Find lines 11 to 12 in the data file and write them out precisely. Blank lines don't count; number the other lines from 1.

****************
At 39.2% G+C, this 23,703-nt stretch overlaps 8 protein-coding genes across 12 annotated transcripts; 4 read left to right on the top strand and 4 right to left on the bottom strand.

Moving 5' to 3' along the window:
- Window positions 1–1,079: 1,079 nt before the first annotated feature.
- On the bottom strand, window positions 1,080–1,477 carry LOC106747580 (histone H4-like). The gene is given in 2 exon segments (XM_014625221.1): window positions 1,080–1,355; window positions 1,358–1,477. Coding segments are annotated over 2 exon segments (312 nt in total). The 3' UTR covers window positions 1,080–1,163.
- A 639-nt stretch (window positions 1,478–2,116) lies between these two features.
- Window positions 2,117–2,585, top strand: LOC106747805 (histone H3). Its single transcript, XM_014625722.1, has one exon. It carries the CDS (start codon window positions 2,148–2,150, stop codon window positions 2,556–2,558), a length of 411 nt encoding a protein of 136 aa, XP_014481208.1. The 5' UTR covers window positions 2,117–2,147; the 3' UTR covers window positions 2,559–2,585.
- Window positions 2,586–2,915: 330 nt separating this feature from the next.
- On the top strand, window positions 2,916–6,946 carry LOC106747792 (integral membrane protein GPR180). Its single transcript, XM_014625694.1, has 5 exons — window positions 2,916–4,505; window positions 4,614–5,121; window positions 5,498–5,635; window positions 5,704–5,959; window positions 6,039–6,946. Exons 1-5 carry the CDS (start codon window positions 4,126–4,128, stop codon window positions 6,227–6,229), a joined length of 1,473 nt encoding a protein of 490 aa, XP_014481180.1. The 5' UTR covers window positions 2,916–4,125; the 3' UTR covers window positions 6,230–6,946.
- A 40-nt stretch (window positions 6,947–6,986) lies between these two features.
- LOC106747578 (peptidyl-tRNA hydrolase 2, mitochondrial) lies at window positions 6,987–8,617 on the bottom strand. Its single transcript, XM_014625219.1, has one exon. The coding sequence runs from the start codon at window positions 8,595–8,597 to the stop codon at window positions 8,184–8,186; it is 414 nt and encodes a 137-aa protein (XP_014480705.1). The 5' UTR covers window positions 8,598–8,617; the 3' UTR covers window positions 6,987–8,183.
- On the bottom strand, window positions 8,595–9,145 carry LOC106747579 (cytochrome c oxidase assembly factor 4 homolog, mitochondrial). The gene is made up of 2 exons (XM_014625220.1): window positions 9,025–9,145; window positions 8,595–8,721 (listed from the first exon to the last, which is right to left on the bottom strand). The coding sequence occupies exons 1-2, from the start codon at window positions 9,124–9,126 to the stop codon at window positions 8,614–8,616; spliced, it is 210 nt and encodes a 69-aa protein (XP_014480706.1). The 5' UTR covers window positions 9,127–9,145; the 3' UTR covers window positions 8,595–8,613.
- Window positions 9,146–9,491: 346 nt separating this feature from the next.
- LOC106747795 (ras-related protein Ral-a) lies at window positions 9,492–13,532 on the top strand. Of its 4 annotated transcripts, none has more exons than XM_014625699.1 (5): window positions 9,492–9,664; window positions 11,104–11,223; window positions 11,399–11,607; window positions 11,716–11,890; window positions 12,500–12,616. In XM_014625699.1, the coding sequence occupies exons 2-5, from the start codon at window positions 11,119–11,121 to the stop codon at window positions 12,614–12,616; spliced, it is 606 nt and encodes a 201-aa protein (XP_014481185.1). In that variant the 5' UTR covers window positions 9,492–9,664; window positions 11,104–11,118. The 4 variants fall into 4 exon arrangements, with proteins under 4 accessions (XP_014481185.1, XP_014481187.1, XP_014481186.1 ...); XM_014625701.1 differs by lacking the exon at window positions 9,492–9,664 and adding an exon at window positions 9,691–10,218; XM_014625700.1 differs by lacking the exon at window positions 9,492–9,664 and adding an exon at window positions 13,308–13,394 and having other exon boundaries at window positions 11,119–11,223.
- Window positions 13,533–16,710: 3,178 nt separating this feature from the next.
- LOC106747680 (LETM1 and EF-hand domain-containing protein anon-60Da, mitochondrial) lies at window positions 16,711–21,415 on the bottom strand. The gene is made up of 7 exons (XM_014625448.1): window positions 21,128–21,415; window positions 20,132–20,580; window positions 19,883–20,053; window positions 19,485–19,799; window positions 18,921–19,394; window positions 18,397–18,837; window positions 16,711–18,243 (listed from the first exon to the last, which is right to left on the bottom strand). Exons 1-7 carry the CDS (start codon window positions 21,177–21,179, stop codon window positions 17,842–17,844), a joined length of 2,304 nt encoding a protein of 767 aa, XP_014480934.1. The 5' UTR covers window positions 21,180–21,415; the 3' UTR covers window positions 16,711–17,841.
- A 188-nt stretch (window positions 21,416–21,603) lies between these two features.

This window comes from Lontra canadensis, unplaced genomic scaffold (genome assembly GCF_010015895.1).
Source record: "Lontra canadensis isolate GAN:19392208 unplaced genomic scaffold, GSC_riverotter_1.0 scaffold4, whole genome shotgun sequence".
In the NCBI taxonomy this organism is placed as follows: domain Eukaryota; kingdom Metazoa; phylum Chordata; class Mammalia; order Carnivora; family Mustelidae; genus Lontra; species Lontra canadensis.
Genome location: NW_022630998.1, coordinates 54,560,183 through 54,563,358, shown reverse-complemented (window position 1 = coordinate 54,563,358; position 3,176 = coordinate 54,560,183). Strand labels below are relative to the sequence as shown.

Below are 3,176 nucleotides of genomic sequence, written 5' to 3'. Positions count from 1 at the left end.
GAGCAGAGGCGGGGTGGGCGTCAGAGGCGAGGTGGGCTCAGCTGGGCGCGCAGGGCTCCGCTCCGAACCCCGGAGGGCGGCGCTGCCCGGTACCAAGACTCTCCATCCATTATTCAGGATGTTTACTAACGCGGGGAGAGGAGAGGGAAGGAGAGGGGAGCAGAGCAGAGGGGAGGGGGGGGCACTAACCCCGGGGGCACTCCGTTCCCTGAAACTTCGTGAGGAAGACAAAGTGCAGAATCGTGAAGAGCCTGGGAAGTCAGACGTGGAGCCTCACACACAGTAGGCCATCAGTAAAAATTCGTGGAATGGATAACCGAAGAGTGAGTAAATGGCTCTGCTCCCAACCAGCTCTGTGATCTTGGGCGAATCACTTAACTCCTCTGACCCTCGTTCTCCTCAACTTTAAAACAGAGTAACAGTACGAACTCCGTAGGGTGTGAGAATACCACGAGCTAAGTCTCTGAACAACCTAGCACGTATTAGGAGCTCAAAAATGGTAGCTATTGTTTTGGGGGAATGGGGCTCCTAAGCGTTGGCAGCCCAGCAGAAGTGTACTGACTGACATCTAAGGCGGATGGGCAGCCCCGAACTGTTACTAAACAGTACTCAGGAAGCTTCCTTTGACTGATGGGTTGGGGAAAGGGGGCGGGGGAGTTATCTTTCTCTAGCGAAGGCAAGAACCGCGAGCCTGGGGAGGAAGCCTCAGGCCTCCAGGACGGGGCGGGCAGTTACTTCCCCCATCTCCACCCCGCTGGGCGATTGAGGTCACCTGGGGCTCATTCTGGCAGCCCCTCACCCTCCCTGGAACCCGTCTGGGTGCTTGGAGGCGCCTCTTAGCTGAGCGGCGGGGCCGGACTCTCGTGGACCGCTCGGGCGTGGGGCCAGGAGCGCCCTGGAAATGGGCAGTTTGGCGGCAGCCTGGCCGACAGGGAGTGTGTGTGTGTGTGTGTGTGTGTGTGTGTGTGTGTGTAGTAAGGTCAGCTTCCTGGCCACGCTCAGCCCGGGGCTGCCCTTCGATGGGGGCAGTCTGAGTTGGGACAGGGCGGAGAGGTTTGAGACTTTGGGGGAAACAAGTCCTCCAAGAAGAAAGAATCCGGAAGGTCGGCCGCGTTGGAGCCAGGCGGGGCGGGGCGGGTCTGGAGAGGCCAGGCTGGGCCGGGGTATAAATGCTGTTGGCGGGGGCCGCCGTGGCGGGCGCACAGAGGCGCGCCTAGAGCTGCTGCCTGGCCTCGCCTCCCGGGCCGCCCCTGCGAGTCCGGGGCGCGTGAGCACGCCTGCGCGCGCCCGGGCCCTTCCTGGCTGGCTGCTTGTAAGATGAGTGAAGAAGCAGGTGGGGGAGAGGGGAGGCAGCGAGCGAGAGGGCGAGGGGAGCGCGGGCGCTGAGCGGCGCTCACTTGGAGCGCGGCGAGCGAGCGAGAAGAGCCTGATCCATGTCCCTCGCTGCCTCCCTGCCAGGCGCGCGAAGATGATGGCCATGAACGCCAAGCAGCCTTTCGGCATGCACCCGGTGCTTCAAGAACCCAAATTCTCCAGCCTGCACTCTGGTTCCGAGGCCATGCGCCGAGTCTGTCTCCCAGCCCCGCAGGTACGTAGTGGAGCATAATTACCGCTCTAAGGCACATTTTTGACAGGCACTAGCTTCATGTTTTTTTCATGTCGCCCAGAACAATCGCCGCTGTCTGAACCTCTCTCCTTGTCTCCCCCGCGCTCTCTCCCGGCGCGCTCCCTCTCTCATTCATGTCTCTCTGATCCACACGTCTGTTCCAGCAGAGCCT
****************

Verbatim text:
- On the bottom strand, window positions 8,595–9,145 carry LOC106747579 (cytochrome c oxidase assembly factor 4 homolog, mitochondrial). The gene is made up of 2 exons (XM_014625220.1): window positions 9,025–9,145; window positions 8,595–8,721 (listed from the first exon to the last, which is right to left on the bottom strand). The coding sequence occupies exons 1-2, from the start codon at window positions 9,124–9,126 to the stop codon at window positions 8,614–8,616; spliced, it is 210 nt and encodes a 69-aa protein (XP_014480706.1). The 5' UTR covers window positions 9,127–9,145; the 3' UTR covers window positions 8,595–8,613.
- Window positions 9,146–9,491: 346 nt separating this feature from the next.